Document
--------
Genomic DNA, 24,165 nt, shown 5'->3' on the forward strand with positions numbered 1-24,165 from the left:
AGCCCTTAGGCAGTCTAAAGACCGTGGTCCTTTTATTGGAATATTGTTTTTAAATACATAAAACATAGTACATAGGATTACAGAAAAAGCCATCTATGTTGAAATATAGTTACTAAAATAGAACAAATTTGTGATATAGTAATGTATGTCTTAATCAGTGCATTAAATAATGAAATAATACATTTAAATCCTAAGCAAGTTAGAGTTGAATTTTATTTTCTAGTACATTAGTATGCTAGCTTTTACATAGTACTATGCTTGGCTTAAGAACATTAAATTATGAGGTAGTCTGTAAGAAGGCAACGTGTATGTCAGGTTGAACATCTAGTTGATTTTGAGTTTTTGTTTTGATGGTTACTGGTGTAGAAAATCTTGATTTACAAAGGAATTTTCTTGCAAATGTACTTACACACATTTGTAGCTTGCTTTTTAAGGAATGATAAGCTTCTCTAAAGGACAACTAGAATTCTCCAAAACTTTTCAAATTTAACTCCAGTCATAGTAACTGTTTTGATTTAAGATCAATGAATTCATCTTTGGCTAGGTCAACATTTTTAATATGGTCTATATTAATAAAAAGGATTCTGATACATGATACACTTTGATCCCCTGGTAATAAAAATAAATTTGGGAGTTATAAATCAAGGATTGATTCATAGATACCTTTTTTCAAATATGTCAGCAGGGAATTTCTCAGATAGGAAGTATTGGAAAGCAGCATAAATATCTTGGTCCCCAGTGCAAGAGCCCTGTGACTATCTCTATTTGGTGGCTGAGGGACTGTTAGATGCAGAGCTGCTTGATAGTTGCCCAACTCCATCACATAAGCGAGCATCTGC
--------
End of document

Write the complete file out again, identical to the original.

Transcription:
Genomic DNA, 24,165 nt, shown 5'->3' on the forward strand with positions numbered 1-24,165 from the left:
AGCCCTTAGGCAGTCTAAAGACCGTGGTCCTTTTATTGGAATATTGTTTTTAAATACATAAAACATAGTACATAGGATTACAGAAAAAGCCATCTATGTTGAAATATAGTTACTAAAATAGAACAAATTTGTGATATAGTAATGTATGTCTTAATCAGTGCATTAAATAATGAAATAATACATTTAAATCCTAAGCAAGTTAGAGTTGAATTTTATTTTCTAGTACATTAGTATGCTAGCTTTTACATAGTACTATGCTTGGCTTAAGAACATTAAATTATGAGGTAGTCTGTAAGAAGGCAACGTGTATGTCAGGTTGAACATCTAGTTGATTTTGAGTTTTTGTTTTGATGGTTACTGGTGTAGAAAATCTTGATTTACAAAGGAATTTTCTTGCAAATGTACTTACACACATTTGTAGCTTGCTTTTTAAGGAATGATAAGCTTCTCTAAAGGACAACTAGAATTCTCCAAAACTTTTCAAATTTAACTCCAGTCATAGTAACTGTTTTGATTTAAGATCAATGAATTCATCTTTGGCTAGGTCAACATTTTTAATATGGTCTATATTAATAAAAAGGATTCTGATACATGATACACTTTGATCCCCTGGTAATAAAAATAAATTTGGGAGTTATAAATCAAGGATTGATTCATAGATACCTTTTTTCAAATATGTCAGCAGGGAATTTCTCAGATAGGAAGTATTGGAAAGCAGCATAAATATCTTGGTCCCCAGTGCAAGAGCCCTGTGACTATCTCTATTTGGTGGCTGAGGGACTGTTAGATGCAGAGCTGCTTGATAGTTGCCCAACTCCATCACATAAGCGAGCATCTGC